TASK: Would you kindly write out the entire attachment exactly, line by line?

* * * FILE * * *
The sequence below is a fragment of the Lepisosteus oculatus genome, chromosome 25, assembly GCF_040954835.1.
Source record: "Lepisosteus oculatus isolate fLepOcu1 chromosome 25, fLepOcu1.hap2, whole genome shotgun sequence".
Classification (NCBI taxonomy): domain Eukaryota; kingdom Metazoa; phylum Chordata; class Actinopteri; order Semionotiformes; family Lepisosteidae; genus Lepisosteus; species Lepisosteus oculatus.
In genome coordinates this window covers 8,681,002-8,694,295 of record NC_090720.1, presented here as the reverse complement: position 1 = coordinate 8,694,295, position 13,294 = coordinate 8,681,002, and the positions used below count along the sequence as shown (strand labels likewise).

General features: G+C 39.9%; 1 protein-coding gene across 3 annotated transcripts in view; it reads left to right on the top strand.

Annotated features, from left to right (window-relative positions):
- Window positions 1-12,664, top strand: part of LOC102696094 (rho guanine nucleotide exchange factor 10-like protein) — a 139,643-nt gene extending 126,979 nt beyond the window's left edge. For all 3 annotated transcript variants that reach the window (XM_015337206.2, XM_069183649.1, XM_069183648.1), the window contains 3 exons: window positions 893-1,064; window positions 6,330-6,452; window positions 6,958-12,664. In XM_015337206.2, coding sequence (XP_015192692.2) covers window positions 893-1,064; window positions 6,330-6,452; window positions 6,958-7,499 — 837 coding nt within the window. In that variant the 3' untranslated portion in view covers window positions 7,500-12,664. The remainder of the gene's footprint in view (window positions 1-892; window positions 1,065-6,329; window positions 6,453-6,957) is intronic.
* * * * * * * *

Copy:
The sequence below is a fragment of the Lepisosteus oculatus genome, chromosome 25, assembly GCF_040954835.1.
Source record: "Lepisosteus oculatus isolate fLepOcu1 chromosome 25, fLepOcu1.hap2, whole genome shotgun sequence".
Classification (NCBI taxonomy): domain Eukaryota; kingdom Metazoa; phylum Chordata; class Actinopteri; order Semionotiformes; family Lepisosteidae; genus Lepisosteus; species Lepisosteus oculatus.
In genome coordinates this window covers 8,681,002-8,694,295 of record NC_090720.1, presented here as the reverse complement: position 1 = coordinate 8,694,295, position 13,294 = coordinate 8,681,002, and the positions used below count along the sequence as shown (strand labels likewise).

General features: G+C 39.9%; 1 protein-coding gene across 3 annotated transcripts in view; it reads left to right on the top strand.

Annotated features, from left to right (window-relative positions):
- Window positions 1-12,664, top strand: part of LOC102696094 (rho guanine nucleotide exchange factor 10-like protein) — a 139,643-nt gene extending 126,979 nt beyond the window's left edge. For all 3 annotated transcript variants that reach the window (XM_015337206.2, XM_069183649.1, XM_069183648.1), the window contains 3 exons: window positions 893-1,064; window positions 6,330-6,452; window positions 6,958-12,664. In XM_015337206.2, coding sequence (XP_015192692.2) covers window positions 893-1,064; window positions 6,330-6,452; window positions 6,958-7,499 — 837 coding nt within the window. In that variant the 3' untranslated portion in view covers window positions 7,500-12,664. The remainder of the gene's footprint in view (window positions 1-892; window positions 1,065-6,329; window positions 6,453-6,957) is intronic.